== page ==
Shhhh, don't tell: France wants its own Y Combinator

Back in August, rumors started surfacing about a potential French Y Combinator. Since then, the tweets of several well-known French entrepreneurs and investors have made it clear that they have ambitions of being the French Paul Graham, including Deezer co-founder Jonathan Benassaya and Kima Ventures co-founder Jérémie Berrebi. And there are definitely more out there.

I’m starting to feel like a broken record, but France has been slowly but surely inching its way towards this since the beginning of the year. The launch of the new seed funds (Jaina Capital, Kima Ventures, ISAI…), the success of various mentor programs (like the Founder Institute, etc) and the numerous new events are starting to conolidate. Could the next stop be a seed-mentoring model ?

Recently, France’s Silicon Sentier launched an attempt at a Y Combinator-like model called Le Camping, boasting a demo day with over 100 seed investors. Hey, that sounds familiar. I guess we’ll have to wait and see what happens. The first round of applications closes on November 28 and it the program is not exclusively for French startups.

Given Seedcamp’s success in Europe and TechStar’s recent link-up with Startup Bootcamp with in Denmark, I’m sure France is not the only European country questioning whether or not a local Y Combinator would work. Some of the French entrepreneurial crowd criticized the idea, saying that the success of Y Combinator is heavily dependent on its founder, Paul Graham, on the large US market and on the active local investors. So I got in touch with Mr. Graham to see if he agreed. Here is what he had to say:

“I think you could create a Y Combinator without me specifically but you couldn’t do it with completely random people.”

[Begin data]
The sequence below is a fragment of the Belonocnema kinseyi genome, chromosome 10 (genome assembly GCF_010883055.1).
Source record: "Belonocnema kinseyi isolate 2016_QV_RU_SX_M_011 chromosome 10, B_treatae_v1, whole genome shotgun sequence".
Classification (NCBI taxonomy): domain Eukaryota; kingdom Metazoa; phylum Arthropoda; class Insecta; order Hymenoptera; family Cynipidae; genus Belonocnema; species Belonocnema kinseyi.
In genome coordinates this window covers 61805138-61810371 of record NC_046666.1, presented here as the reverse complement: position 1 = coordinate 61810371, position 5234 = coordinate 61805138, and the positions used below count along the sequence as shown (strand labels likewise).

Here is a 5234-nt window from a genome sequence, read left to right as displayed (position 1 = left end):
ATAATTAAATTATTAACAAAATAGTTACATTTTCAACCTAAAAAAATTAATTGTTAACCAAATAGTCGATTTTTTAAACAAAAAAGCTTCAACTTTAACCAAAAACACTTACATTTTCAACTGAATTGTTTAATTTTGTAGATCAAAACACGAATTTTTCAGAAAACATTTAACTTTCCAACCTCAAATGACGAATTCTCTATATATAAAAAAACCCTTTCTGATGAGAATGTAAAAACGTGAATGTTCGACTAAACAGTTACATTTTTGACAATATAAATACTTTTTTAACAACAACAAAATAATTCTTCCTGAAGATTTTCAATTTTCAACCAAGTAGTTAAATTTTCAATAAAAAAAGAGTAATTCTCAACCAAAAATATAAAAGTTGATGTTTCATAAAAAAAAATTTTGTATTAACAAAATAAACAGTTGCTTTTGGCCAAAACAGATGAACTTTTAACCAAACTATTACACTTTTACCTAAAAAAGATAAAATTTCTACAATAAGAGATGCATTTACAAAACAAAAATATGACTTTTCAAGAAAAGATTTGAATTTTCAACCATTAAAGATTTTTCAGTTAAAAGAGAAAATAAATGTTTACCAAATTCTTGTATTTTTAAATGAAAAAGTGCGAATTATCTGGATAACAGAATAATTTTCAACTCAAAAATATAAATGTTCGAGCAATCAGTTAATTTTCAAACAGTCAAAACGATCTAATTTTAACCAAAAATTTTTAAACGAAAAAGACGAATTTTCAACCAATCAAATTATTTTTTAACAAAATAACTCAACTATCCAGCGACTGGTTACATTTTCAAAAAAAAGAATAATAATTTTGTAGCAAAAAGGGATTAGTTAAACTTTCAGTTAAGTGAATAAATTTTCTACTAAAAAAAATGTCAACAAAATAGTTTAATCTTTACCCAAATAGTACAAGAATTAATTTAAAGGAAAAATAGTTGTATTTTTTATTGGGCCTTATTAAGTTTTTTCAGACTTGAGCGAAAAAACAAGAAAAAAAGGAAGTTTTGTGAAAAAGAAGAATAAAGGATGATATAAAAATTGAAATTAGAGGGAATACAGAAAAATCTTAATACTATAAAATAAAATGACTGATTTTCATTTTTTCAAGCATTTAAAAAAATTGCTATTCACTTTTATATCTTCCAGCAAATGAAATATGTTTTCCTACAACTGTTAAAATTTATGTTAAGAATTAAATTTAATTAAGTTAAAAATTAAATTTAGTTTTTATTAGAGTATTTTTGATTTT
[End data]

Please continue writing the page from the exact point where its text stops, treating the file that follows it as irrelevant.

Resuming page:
Obviously the mentors are very key to the success of the startups and Graham stresses a team with a strong entrepreneurial background, solid programming skills and a good product sense.

“Y Combinator’s financial investment doesn’t make much difference. It’s just to cover people’s living expenses during the 3 month Y Cominator cycle.”

As all the startups selected to participate get an initial investment totaling no more than $20K per company when they begin the program, I was wondering how much of an impact this had on the development of the startups. Apparently, not much according to Graham. What’s essential is rather the strong seed investment environment to support the company’s afterwards.

“The most difficult part would be the lack of investors afterward, especially angel investors.  You can start a Y Combinator yourself but you cant just snap your fingers and call other investors into being.”

This is perhaps the key element lacking in France at the moment. Today we have a few seed funds and a few VCs that do seed investments, but nothing compared to Silicon Valley. But this absence of active seed funding isn’t necessarily specific to France alone. Graham actually believes that there are certain places in the US where Y Combinator would not have been able to flourish the way it does in Northern California.

“I don’t know for sure how important the local market is because I’ve always had the luxury of being in a big one.”

OK, so obviously it’s difficult for Graham to know how much of an impact the fragmented European markets will have on product development, traction, scalability, etc. as he’s only worked with the US. Nonetheless, as France is one of the larger European markets with a developing startup ecosystem, I bet we’ll see more Y Combinator wannabes shortly.